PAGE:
Labor will be passing it, although it has raised its own concerns.

  4. The Guardian

    Rachel Siewert has had a win in the Senate. It’s just a motion, but it further indicates that half the parliament is now officially on board with raising the Newstart rate:

    This is a historic moment.

    I am very pleased that the Senate has agreed that Newstart is too low.

    I’ve introduced countless motions to increase Newstart over the years that have been voted down, time and again.

    Just like with marriage equality, just like with the banking royal commission, the Greens have continued to campaign, in partnership with the community, to achieve change. I will continue to introduce bills and motions to our parliament until we get an increase to Newstart.

    The evidence is well and truly in, we know we need an urgent increase by at least $75 a week.

    The government is out of step with community expectations and there is no excuse not to increase the rate of Newstart right now.

  5. This can’t be repeated often enough.

    Every politician sitting in this place gets more travel allowance each day they are in Canberra than someone on Newstart gets in a week. That’s just the travel allowance. That is not their salary.

  6. Tee-hee-hee. I thought he was supposed to be a bright boy. Obviously Morrison thinks so.

    Back in Black

    Christian Porter might be the AG for Australia, not that that means much as an LNP lackey, but as Leader of the House he’s an absolute shambles. Albo and Tony Burke will have him for breakfast.

  7. So, we are a united front against the bastard parsimony of the Morrison Government when it comes to the poorest of the poor, and its extravagant showering of money on wealthy farmers?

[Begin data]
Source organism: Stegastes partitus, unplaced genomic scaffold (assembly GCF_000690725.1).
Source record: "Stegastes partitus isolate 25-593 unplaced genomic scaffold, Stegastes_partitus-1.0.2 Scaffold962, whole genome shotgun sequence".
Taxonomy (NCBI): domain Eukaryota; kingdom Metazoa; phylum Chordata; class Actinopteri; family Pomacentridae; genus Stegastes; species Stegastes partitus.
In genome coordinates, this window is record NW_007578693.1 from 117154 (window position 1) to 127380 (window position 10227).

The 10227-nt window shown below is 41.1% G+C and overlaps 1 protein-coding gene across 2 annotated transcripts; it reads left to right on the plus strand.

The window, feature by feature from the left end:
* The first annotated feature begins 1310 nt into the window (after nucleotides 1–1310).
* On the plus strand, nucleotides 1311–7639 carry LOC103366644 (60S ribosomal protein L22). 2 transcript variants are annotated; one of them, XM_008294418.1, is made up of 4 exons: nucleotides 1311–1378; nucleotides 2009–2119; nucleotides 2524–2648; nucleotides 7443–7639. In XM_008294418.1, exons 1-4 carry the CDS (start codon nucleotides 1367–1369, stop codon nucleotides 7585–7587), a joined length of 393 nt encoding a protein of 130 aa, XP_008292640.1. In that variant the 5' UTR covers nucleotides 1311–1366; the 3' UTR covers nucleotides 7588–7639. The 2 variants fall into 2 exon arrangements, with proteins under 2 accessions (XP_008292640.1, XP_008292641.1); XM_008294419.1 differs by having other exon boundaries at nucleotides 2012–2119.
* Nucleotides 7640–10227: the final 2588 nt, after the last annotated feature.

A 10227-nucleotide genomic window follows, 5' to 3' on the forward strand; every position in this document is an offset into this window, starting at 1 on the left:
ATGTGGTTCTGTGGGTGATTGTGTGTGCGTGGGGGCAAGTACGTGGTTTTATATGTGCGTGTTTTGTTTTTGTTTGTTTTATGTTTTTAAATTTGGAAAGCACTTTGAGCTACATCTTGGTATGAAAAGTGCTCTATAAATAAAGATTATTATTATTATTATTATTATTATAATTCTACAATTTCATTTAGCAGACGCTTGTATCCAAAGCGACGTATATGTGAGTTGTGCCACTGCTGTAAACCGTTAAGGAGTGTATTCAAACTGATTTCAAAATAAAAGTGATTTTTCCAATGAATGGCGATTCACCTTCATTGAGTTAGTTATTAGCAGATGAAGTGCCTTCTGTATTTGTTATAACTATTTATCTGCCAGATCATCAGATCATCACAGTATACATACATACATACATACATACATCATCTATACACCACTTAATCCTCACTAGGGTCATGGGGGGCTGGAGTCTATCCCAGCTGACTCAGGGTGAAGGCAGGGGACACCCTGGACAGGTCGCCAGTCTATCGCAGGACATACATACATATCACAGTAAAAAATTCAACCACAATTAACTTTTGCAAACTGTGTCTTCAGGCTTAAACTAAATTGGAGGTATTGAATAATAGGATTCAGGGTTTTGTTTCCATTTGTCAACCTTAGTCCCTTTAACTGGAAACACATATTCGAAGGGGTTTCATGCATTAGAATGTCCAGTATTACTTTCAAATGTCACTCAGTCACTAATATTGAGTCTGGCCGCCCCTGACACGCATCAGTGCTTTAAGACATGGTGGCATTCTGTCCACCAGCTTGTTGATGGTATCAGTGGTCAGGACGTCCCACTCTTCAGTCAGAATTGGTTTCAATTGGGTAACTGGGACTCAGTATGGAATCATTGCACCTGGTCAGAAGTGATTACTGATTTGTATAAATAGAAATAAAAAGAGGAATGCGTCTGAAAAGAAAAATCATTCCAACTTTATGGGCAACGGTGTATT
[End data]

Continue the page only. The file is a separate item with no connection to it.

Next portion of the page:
The Left is one vast guided missile targetting the Morrison hegemony.

    Way to go, dudes!

  8. Every politician sitting in this place gets more travel allowance each day they are in Canberra than someone on Newstart gets in a week. That’s just the travel allowance. That is not their salary.

    In fairness, if I could get something approaching an MP’s salary by being on Newstart I’d probably just apply for Newstart.

  9. Best news we can hope for today, my wife’s visa was grand full status.

    It’s time to celebrate what little to celebrate in this god for saken planet.

    Spicy Chinese food with family.

  10. Anyone trying to run a joint with 25 million rancorous squabblers, a complex economy, an increasingly tricky foreign affairs and national security situation, a deteriorating environment, traditional foreign friendlies being trashed by Trumps and Johnsons, etc, etc, etc, ought to be bloody well paid a motsa.
    Particularly when they are also trying to represent electorates thousands of kilometers away.

    Comparing Newstart recipients income to the income of what these folk do is a false binary.

  11. Boerwar

    It’s not a question of comparing salaries, it’s more that MPs on high salary have no idea of the realities of poverty that goes on for months/years..

  12. These are very fine sentiments, from a Conservative:

    The former deputy director of the federal Liberal party, Andrew Bragg, is delivering his first speech in the Senate.

    He comes out very strongly in support for constitutional Indigenous recognition and a voice to parliament:

    Mr President, I am worried our country has not been able to reconcile with Indigenous Australians.

    As Noel Pearson has reminded me, “Andrew, this is my country too”.

    It is time for us all to complete this task.

    Pearson offers a way of thinking about Australia that I love.